J Archibald ALLOA 60 YEARS AGO (1911), pp23-24. Clackmannan District Libraries THE ROMANCE OF THE PATONS YARN c1813-1920 (1982). J Gifford and F A Walker BUILDINGS OF SCOTLAND ' STIRLING AND CENTRAL SCOTLAND (2002), pp97, 130, 172-3. G Scobie 'The Alloa and Hillfoots Textile Industry 1985-1987 Events and Historical

About Listed Buildings

Historic Environment Scotland is responsible for designating sites and places at the national level. These designations are Scheduled monuments, Listed buildings, Inventory of gardens and designed landscapes and Inventory of historic battlefields.

We make recommendations to the Scottish Government about historic marine protected areas, and the Scottish Ministers decide whether to designate.

Listing is the process that identifies, designates and provides statutory protection for buildings of special architectural or historic interest as set out in the Planning (Listed Buildings and Conservation Areas) (Scotland) Act 1997.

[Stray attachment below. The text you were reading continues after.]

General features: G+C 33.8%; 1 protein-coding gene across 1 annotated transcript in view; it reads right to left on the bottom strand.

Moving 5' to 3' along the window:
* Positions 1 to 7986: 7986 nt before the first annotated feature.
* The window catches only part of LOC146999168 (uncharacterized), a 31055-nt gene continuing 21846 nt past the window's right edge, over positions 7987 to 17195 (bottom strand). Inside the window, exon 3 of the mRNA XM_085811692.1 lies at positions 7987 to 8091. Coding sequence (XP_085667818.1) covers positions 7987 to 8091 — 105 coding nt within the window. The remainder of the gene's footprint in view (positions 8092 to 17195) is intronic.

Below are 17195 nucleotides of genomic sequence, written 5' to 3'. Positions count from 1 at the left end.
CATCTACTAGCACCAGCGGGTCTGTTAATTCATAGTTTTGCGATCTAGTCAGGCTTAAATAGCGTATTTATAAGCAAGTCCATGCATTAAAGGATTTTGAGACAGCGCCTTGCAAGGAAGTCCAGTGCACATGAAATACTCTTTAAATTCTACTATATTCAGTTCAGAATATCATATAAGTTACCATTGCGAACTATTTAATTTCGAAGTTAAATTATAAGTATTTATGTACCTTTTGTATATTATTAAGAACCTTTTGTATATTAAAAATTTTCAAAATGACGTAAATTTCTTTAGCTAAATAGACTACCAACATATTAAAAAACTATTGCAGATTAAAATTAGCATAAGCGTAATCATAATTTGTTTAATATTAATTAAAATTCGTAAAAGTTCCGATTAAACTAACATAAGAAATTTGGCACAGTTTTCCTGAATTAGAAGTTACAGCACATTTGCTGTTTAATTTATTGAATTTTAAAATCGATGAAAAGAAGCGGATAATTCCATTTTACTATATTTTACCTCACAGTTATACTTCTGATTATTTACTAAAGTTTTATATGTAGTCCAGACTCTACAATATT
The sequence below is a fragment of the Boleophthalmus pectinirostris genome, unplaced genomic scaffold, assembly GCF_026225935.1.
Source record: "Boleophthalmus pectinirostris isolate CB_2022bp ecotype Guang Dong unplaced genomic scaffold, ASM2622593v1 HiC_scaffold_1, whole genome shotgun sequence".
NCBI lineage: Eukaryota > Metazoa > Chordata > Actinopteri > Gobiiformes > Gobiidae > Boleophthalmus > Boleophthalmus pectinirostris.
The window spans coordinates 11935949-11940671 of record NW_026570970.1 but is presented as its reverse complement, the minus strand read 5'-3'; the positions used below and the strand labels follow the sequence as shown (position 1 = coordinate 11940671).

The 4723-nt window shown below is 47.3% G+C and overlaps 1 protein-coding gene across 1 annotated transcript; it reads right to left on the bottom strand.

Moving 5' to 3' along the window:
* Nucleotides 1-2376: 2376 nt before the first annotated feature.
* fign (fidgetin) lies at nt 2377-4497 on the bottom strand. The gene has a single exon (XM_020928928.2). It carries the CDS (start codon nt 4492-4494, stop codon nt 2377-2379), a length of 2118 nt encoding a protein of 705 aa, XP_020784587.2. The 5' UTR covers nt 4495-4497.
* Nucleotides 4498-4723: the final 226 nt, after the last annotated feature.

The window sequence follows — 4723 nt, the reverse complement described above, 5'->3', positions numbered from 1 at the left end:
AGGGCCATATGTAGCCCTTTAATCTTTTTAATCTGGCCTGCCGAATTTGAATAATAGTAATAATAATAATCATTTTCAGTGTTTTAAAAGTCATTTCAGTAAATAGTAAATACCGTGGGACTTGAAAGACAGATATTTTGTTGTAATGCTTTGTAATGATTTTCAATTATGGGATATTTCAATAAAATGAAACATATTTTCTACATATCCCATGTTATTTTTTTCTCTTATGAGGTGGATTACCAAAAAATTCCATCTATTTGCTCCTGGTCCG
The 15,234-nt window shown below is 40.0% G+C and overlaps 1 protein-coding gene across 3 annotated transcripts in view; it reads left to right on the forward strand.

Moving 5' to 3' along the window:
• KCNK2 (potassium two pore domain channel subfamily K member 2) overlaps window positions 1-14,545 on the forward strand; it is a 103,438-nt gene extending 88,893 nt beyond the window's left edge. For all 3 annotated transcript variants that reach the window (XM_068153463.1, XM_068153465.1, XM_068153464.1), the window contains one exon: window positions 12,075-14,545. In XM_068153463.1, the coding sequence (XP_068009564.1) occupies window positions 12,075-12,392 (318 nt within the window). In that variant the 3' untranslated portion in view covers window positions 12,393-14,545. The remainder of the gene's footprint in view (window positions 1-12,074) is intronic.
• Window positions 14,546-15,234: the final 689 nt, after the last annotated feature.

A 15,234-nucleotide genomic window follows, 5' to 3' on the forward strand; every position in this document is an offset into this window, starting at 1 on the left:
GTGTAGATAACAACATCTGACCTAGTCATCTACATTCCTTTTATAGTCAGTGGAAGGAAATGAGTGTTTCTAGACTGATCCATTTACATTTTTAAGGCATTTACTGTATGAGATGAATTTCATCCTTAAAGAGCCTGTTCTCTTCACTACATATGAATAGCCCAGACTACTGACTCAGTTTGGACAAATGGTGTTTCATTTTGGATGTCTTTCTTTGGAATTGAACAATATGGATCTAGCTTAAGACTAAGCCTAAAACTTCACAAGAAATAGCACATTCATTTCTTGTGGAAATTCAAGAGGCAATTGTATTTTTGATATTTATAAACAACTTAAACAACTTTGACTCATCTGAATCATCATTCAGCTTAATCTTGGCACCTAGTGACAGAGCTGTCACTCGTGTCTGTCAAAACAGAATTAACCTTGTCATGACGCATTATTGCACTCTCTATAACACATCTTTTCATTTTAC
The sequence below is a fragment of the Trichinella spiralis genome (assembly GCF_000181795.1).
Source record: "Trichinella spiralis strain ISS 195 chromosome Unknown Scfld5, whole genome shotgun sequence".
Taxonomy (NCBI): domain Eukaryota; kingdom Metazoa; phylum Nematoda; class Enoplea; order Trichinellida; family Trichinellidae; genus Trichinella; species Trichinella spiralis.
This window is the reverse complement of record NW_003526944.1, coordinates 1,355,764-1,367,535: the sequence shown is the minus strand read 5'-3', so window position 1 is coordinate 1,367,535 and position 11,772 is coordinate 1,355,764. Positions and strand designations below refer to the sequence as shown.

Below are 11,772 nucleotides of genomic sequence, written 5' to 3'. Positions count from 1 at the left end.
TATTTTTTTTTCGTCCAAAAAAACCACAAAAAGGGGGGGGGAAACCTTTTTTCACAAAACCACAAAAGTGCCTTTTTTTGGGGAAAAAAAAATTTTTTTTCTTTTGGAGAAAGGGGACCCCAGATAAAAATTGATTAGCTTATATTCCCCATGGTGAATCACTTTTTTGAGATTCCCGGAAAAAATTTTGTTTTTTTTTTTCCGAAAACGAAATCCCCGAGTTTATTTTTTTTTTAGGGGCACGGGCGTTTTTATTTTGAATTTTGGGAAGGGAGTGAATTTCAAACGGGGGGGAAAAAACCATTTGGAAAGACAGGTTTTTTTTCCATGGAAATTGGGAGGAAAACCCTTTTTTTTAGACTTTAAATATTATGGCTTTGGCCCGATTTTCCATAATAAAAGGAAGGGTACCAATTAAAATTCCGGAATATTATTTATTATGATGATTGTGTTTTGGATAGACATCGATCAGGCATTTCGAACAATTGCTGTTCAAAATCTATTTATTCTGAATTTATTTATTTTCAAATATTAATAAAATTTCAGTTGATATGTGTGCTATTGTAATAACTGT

We list buildings which are found to be of special architectural or historic interest using the selection guidance published in Designation Policy and Selection Guidance (2019)

Listed building records provide an indication of the special architectural or historic interest of the listed building which has been identified by its statutory address. The description and additional information provided are supplementary and have no legal weight.

These records are not definitive historical accounts or a complete description of the building(s). If part of a building is not described it does not mean it is not listed. The format of the listed building record has changed over time. Earlier records may be brief and some information will not have been recorded.